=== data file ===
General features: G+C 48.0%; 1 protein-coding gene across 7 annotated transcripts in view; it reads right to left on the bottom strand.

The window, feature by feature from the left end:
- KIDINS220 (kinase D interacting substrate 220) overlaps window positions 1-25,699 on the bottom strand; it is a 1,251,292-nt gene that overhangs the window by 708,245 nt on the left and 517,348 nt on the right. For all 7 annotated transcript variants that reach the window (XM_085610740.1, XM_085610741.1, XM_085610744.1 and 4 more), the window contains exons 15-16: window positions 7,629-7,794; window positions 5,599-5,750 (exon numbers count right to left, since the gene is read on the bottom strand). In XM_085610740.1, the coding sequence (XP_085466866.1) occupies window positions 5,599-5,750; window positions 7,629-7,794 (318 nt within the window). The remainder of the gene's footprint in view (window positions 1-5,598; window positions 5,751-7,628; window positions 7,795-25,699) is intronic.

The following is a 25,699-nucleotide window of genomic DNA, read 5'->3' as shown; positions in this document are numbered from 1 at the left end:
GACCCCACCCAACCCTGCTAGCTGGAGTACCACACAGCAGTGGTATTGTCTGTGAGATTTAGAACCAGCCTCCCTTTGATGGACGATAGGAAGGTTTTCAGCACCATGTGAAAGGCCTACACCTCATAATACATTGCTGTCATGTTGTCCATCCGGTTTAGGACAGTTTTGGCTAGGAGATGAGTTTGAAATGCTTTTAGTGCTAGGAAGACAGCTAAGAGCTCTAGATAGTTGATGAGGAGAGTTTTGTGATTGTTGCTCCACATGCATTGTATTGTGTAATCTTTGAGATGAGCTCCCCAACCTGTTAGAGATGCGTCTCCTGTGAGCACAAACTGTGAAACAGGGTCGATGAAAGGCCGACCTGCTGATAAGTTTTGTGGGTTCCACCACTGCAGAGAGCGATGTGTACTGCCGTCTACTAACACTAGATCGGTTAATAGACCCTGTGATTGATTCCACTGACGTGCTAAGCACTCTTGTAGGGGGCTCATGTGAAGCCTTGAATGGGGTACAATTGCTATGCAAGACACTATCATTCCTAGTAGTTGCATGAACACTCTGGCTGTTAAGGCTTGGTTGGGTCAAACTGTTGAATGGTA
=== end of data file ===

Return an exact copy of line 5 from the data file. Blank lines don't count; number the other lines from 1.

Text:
GACCCCACCCAACCCTGCTAGCTGGAGTACCACACAGCAGTGGTATTGTCTGTGAGATTTAGAACCAGCCTCCCTTTGATGGACGATAGGAAGGTTTTCAGCACCATGTGAAAGGCCTACACCTCATAATACATTGCTGTCATGTTGTCCATCCGGTTTAGGACAGTTTTGGCTAGGAGATGAGTTTGAAATGCTTTTAGTGCTAGGAAGACAGCTAAGAGCTCTAGATAGTTGATGAGGAGAGTTTTGTGATTGTTGCTCCACATGCATTGTATTGTGTAATCTTTGAGATGAGCTCCCCAACCTGTTAGAGATGCGTCTCCTGTGAGCACAAACTGTGAAACAGGGTCGATGAAAGGCCGACCTGCTGATAAGTTTTGTGGGTTCCACCACTGCAGAGAGCGATGTGTACTGCCGTCTACTAACACTAGATCGGTTAATAGACCCTGTGATTGATTCCACTGACGTGCTAAGCACTCTTGTAGGGGGCTCATGTGAAGCCTTGAATGGGGTACAATTGCTATGCAAGACACTATCATTCCTAGTAGTTGCATGAACACTCTGGCTGTTAAGGCTTGGTTGGGTCAAACTGTTGAATGGTA